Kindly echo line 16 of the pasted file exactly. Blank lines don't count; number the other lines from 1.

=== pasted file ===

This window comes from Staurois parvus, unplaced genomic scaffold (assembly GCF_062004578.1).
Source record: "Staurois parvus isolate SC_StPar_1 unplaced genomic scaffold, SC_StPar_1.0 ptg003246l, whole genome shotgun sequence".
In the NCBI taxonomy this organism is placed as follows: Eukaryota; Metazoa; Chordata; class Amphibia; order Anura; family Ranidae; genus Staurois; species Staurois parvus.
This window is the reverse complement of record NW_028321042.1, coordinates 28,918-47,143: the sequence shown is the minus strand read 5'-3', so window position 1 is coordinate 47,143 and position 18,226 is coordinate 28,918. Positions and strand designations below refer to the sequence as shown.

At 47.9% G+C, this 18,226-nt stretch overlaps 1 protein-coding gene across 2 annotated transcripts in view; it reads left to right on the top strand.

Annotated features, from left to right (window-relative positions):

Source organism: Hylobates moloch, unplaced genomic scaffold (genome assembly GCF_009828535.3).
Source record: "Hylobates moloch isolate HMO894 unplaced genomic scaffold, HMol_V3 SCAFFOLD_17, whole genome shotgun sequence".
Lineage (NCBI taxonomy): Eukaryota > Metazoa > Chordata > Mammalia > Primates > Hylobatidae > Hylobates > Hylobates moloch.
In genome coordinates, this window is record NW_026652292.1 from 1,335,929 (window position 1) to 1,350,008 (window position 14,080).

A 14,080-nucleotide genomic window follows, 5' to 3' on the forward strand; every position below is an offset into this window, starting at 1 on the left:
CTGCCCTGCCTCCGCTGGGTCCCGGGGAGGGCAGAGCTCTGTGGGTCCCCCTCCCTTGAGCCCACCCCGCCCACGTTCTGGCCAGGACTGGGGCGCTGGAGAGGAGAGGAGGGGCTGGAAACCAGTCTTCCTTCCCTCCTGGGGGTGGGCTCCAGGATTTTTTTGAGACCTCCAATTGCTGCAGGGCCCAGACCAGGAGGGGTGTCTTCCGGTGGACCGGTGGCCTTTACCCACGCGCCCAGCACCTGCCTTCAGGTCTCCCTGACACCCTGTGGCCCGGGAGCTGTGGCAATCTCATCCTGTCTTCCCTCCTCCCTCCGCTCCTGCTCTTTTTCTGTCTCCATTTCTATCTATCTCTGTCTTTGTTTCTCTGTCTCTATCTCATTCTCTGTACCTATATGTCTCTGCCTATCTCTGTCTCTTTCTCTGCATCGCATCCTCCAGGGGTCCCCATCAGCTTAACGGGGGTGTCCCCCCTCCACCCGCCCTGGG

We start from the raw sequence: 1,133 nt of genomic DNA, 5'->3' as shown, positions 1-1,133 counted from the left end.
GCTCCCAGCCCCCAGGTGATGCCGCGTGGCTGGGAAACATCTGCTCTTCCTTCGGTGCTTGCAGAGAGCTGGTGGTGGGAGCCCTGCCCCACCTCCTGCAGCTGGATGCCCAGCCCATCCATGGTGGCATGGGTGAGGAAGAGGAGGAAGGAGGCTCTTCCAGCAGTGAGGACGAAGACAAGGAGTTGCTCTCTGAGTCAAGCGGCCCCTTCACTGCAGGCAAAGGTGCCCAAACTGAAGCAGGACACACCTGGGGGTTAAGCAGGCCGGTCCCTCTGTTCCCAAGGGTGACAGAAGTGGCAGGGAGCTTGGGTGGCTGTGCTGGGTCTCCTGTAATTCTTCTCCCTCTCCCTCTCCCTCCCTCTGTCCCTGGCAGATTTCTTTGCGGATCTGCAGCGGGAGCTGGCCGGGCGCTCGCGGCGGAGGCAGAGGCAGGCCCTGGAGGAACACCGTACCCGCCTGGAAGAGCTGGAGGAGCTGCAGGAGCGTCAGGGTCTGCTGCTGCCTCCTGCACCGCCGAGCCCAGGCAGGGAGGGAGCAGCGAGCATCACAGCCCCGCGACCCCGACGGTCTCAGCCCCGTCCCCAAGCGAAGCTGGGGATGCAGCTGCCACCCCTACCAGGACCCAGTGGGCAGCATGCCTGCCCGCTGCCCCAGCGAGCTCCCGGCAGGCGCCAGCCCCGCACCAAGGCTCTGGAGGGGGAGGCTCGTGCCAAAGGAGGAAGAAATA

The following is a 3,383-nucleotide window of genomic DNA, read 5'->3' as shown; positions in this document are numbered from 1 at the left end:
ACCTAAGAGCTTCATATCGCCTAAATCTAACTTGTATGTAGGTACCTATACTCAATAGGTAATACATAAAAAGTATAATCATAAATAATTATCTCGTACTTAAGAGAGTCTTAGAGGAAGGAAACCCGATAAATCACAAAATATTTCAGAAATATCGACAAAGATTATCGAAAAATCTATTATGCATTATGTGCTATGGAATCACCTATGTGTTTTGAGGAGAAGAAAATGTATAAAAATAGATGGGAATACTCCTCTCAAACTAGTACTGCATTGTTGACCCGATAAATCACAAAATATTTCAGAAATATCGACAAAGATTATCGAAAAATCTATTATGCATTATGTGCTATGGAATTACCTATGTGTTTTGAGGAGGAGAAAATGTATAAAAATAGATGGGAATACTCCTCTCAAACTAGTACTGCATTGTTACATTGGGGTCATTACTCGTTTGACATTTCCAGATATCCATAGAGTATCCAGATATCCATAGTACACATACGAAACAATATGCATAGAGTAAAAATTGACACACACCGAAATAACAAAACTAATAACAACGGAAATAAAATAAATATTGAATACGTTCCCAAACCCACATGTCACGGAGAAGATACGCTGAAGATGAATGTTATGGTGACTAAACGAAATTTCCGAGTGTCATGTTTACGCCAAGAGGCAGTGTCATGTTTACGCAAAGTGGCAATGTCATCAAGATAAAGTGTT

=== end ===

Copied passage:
ACCTAAGAGCTTCATATCGCCTAAATCTAACTTGTATGTAGGTACCTATACTCAATAGGTAATACATAAAAAGTATAATCATAAATAATTATCTCGTACTTAAGAGAGTCTTAGAGGAAGGAAACCCGATAAATCACAAAATATTTCAGAAATATCGACAAAGATTATCGAAAAATCTATTATGCATTATGTGCTATGGAATCACCTATGTGTTTTGAGGAGAAGAAAATGTATAAAAATAGATGGGAATACTCCTCTCAAACTAGTACTGCATTGTTGACCCGATAAATCACAAAATATTTCAGAAATATCGACAAAGATTATCGAAAAATCTATTATGCATTATGTGCTATGGAATTACCTATGTGTTTTGAGGAGGAGAAAATGTATAAAAATAGATGGGAATACTCCTCTCAAACTAGTACTGCATTGTTACATTGGGGTCATTACTCGTTTGACATTTCCAGATATCCATAGAGTATCCAGATATCCATAGTACACATACGAAACAATATGCATAGAGTAAAAATTGACACACACCGAAATAACAAAACTAATAACAACGGAAATAAAATAAATATTGAATACGTTCCCAAACCCACATGTCACGGAGAAGATACGCTGAAGATGAATGTTATGGTGACTAAACGAAATTTCCGAGTGTCATGTTTACGCCAAGAGGCAGTGTCATGTTTACGCAAAGTGGCAATGTCATCAAGATAAAGTGTT